POM Juice Lawsuit: FTC Judge Rules Pomegranate Juice Maker Used Deceptive Ads

If you’ve been downing copious amounts of POM Juice in hopes that it would prevent heart disease, prostate cancer and other illnesses, you may want to look towards something else — something that actually works.

On Monday, a federal judge upheld the Federal Trade Commission’s complaint that Pom Wonderful, whose flagship product is pomegranate juice packaged into a trademark “double-bulb” bottle, has used deceptive advertising when listing the juice’s supposed health benefits against serious diseases.

ABC News reports that Chief Administrative Law Judge Michael Chappell sided with federal regulators and ordered POM to halt all claims of health benefits and performance for its beverage saying that there was “inadequate” evidence to back up the company’s superfood claims.

The judge’s decision was made after expert witnesses testified in court that scientific evidence does not support claims made in company advertising, which appeared in national newspapers, magazines and online.

“I am pleased that Judge Chappell found that all respondents including Mr. and Mrs. Resnick violated the Federal Trade Commission Act by deceptively advertising that the POM products treat, prevent, or reduce the risk of heart disease, prostate cancer, and erectile dysfunction and has entered an order against them,” David C. Vladeck, director of the FTC Bureau of Consumer Protection, said in a statement.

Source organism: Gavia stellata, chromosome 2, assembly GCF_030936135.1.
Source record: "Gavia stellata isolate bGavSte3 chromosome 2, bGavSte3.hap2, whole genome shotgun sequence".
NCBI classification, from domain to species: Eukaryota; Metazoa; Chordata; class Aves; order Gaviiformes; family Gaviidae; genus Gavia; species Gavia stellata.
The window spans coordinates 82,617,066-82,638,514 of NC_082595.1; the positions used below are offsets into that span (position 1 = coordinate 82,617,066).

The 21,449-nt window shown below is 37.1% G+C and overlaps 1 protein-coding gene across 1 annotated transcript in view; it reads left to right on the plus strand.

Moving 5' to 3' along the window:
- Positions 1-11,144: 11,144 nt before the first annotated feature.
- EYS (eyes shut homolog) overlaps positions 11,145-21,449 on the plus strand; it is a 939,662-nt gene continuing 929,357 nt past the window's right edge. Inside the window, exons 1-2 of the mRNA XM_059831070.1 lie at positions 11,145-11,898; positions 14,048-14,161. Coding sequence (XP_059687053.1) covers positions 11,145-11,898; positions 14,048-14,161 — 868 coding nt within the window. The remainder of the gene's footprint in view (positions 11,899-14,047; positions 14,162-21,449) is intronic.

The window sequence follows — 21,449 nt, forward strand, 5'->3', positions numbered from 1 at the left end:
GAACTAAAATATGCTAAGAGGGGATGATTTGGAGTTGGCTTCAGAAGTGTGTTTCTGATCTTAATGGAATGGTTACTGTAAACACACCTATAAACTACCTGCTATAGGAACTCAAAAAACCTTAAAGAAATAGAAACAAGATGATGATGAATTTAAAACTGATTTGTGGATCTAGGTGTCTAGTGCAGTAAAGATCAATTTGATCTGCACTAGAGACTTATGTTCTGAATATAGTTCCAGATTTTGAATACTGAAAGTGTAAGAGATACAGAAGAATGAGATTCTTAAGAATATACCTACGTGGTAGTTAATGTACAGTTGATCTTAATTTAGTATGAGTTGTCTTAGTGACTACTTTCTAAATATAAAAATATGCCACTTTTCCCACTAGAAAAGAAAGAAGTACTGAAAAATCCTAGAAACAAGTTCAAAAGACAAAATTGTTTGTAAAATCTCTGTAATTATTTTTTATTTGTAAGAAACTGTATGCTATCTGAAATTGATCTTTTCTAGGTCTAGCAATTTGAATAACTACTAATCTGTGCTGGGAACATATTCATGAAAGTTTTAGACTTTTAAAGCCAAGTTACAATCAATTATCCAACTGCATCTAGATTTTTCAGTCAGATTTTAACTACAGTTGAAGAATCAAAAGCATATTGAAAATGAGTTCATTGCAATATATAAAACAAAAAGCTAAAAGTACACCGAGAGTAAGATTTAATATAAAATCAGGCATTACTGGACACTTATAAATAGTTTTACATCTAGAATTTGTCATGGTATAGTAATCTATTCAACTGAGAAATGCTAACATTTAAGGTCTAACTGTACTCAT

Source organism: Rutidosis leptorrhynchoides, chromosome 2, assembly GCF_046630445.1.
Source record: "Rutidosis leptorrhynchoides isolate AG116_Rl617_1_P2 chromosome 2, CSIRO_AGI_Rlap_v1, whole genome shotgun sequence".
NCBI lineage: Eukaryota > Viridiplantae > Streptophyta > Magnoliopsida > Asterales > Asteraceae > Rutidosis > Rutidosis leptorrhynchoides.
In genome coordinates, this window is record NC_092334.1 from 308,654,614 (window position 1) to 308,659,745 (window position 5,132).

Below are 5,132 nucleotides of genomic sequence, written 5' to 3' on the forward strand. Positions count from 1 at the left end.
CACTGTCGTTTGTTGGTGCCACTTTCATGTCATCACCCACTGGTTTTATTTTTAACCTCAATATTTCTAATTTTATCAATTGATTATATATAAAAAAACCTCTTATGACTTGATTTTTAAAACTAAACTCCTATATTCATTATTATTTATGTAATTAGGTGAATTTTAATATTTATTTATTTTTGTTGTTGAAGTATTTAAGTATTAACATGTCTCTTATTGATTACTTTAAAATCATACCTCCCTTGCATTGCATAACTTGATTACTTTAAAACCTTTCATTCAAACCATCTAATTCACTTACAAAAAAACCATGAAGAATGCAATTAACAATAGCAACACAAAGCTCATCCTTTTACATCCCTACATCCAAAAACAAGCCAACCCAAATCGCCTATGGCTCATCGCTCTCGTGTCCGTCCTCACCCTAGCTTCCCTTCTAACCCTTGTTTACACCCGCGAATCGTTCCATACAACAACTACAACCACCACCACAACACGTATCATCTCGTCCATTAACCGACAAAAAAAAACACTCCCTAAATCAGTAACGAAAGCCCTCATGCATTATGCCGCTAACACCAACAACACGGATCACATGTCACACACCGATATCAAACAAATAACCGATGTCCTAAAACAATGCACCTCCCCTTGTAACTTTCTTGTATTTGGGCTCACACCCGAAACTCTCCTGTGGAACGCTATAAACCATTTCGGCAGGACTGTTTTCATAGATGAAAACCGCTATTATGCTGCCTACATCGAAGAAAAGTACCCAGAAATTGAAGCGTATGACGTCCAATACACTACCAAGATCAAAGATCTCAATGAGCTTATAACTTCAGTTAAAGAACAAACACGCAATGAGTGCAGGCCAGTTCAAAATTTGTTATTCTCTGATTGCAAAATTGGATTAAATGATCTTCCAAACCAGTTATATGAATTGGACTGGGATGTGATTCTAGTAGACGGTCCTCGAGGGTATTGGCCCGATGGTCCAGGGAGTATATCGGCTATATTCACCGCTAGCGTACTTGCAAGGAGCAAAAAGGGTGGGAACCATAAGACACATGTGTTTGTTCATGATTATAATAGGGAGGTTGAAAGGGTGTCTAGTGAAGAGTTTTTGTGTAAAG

The FTC originally filed a complaint against POM and its parent company, Los Angeles-based Roll International Corp., in September 2010.

The LA Times writes that Judge Chappell’s decision goes into effect in 30 days unless Pom formally challenges it — something the popular juice company has already said it plans on moving forward with.

“We do plan to appeal certain aspects of the ruling,” Pom spokesman Corey Martin said.

The appeal would be heard by the five-member FTC. If an appeal is not successful, Pom could take the matter to a federal appeals court.

Readers chime in: Does the news that POM juice may not “perform as advertised” come as any sort of shock to you? Leave your thoughts in the comment section below.